For example, should I write a draft article at 8:00 am or 8:00 pm? Or should I write drafts when I have the energy and brain to do so? The latter is the “scene” and the actual moment that is more suitable for this task. So I have designed a category like “thinking and using the brain”, and put those tasks that need to be mentally and mentally advancing all the time in this category, so I can make better use of these scenarios to perform more suitable tasks.
I often share this kind of technique of classifying tasks with scenes and situations in computer toys. And the online course ” Personal Digital Productivity ” that I recently launched also has a design logic such as special unit analysis, which I think is applicable to all productivity tools.
Simulate the scene of the task, find the problem, and prevent the risk
It is not just a reminder that “scenes” can be used to design, in fact, thinking about “scenes” when dismantling a task’s action list is also a way to discover problems in advance, prevent risks, and find better action steps.
Just like when we set reminders, we often only see the time, but ignore the need for “suitable scenes” for execution.
In the process of dismantling a task, it is easy for us to only see the ideal and basic action list, but ignore the “problems that need to be solved in the actual implementation of the scene”, but the steps in the scene are often more critical.
For example, I often encounter situations like this. When discussing how to do a marketing event, everyone lists things to do such as registration webpage, promotional copy, post advertisement, and event venue preparation. It is the basic action that we can easily think of, or the superficial action that we can see when we see other people’s cases. However, I will always ask some questions about the “actual execution scenario” :
- If this is a free event, how can we increase the registration rate for those who register first and then talk? What incentives can be designed so that the other party must come to report to get it? Or do you sign up only if you really want to come?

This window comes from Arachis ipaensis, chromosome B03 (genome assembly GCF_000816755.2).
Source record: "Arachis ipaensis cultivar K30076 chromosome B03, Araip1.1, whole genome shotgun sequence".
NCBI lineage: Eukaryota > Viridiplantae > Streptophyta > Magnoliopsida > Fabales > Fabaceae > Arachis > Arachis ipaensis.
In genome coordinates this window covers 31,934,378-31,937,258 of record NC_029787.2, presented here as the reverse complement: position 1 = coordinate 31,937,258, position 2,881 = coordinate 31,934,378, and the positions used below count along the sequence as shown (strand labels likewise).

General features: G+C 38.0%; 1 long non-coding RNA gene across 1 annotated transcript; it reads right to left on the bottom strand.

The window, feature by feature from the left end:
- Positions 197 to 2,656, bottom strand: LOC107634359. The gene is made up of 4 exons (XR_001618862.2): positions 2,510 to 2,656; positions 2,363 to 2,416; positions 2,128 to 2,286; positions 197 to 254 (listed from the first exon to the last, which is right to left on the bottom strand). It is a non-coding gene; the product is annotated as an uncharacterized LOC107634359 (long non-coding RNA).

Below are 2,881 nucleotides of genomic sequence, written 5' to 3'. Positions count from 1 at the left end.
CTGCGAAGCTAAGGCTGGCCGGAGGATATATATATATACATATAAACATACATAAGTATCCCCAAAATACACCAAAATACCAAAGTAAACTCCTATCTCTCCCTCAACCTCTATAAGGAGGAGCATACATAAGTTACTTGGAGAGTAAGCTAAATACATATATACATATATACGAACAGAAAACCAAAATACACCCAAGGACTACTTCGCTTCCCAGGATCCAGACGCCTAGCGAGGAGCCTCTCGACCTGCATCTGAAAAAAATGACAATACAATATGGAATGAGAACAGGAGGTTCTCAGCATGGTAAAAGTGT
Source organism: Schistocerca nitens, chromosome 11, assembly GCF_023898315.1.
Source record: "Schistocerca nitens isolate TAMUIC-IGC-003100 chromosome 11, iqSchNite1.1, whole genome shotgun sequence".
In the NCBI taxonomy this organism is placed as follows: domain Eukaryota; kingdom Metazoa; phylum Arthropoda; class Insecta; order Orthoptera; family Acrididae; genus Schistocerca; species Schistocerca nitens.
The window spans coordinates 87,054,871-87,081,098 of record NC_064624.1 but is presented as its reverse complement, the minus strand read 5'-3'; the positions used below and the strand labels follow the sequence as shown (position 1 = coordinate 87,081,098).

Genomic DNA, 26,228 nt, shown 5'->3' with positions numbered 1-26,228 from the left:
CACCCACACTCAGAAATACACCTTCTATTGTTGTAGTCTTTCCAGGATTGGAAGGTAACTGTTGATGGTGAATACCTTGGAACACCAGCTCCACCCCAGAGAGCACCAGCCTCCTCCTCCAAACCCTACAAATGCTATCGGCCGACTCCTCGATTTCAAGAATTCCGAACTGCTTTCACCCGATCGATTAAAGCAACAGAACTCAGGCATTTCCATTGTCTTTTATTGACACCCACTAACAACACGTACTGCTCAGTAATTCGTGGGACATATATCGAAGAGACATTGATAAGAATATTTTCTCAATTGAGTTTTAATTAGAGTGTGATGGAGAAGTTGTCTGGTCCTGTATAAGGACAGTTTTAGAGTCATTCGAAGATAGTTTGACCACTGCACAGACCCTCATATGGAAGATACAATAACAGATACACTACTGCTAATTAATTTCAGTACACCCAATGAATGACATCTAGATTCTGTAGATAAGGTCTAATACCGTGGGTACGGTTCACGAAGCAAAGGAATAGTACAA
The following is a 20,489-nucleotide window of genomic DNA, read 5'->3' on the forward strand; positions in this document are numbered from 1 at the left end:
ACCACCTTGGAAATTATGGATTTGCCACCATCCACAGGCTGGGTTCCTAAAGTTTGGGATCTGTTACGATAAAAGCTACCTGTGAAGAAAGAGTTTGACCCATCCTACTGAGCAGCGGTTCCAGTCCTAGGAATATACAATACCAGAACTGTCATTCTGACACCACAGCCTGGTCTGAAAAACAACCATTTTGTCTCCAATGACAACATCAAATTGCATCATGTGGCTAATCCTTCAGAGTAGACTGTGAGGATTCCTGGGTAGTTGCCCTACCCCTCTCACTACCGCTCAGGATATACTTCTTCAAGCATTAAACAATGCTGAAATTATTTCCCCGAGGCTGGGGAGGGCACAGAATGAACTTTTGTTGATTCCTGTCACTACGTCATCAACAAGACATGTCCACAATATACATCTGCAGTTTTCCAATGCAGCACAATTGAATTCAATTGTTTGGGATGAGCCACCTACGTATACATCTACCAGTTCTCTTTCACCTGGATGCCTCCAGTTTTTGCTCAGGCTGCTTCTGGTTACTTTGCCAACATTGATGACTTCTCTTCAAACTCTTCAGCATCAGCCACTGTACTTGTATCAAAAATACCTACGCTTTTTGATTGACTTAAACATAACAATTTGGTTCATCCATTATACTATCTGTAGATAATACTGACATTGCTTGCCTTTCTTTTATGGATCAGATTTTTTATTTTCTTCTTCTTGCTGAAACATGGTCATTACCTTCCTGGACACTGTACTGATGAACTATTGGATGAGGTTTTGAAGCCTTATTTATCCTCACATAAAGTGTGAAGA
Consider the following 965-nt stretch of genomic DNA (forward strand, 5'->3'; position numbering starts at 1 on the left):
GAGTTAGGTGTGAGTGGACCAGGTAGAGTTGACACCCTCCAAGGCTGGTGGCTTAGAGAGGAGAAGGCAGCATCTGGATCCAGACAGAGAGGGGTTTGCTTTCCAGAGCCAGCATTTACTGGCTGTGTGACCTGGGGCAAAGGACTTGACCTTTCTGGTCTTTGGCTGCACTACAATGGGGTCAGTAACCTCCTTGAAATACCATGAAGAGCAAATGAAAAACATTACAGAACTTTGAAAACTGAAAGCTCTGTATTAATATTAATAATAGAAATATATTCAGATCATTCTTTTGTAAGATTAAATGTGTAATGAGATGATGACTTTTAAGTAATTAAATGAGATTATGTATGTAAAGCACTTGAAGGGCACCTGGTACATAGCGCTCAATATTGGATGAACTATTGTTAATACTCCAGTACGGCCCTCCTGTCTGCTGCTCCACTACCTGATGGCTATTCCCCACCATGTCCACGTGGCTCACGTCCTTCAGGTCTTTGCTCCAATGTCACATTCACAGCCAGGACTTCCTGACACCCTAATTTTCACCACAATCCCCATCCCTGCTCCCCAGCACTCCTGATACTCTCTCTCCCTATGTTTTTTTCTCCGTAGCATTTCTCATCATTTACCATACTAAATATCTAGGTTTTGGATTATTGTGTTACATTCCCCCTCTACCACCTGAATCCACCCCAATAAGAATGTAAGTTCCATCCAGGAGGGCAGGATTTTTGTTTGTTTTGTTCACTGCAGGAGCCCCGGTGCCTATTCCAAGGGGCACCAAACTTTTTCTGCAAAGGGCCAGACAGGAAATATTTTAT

- When registering (if it is a physical event), if many people arrive at the same time before the opening, is there a process for quick digestion and processing?
Another example is that when I make a presentation, I don’t just think about what to report in the meeting, but also simulate the “meeting scene” . Who will participate? Are they at the start of the day or before they leave work? What is their attitude towards this report? What kind of people may I be questioned during the reporting process? Then, I will prepare solutions in advance for the problems in these scenarios.
This kind of thinking is simulating the actual execution scenario of this task, not thinking about the task itself, but thinking about what processes and problems the executors, participants, and interactors of this task will go through in the actual scene. .
Although it is also an imagination, these imaginations may or may not happen, but after such a simulation process, it can always help me reduce more unexpected problems and give myself more leeway to deal with the situation when the time comes.
However, when arranging and designing tasks, we often only think about the tasks themselves, without further thinking about the various problems that may occur in the “actual execution scenarios” of the tasks, so the listed to-do lists or plans will always lead to certain problems. problem .